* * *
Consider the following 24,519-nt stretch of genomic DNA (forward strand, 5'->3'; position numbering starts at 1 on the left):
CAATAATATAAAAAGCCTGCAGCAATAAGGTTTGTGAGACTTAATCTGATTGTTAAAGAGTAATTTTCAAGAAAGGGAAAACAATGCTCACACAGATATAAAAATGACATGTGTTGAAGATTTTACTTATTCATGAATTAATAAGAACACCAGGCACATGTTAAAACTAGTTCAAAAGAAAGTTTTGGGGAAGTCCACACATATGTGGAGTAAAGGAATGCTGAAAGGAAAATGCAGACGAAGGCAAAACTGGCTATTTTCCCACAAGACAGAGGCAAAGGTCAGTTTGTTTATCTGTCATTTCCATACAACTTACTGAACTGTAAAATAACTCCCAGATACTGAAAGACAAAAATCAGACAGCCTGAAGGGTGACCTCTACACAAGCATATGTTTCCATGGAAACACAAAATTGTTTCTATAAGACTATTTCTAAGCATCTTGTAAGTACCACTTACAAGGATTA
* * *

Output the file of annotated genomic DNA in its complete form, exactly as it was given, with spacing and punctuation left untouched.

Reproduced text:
Consider the following 24,519-nt stretch of genomic DNA (forward strand, 5'->3'; position numbering starts at 1 on the left):
CAATAATATAAAAAGCCTGCAGCAATAAGGTTTGTGAGACTTAATCTGATTGTTAAAGAGTAATTTTCAAGAAAGGGAAAACAATGCTCACACAGATATAAAAATGACATGTGTTGAAGATTTTACTTATTCATGAATTAATAAGAACACCAGGCACATGTTAAAACTAGTTCAAAAGAAAGTTTTGGGGAAGTCCACACATATGTGGAGTAAAGGAATGCTGAAAGGAAAATGCAGACGAAGGCAAAACTGGCTATTTTCCCACAAGACAGAGGCAAAGGTCAGTTTGTTTATCTGTCATTTCCATACAACTTACTGAACTGTAAAATAACTCCCAGATACTGAAAGACAAAAATCAGACAGCCTGAAGGGTGACCTCTACACAAGCATATGTTTCCATGGAAACACAAAATTGTTTCTATAAGACTATTTCTAAGCATCTTGTAAGTACCACTTACAAGGATTA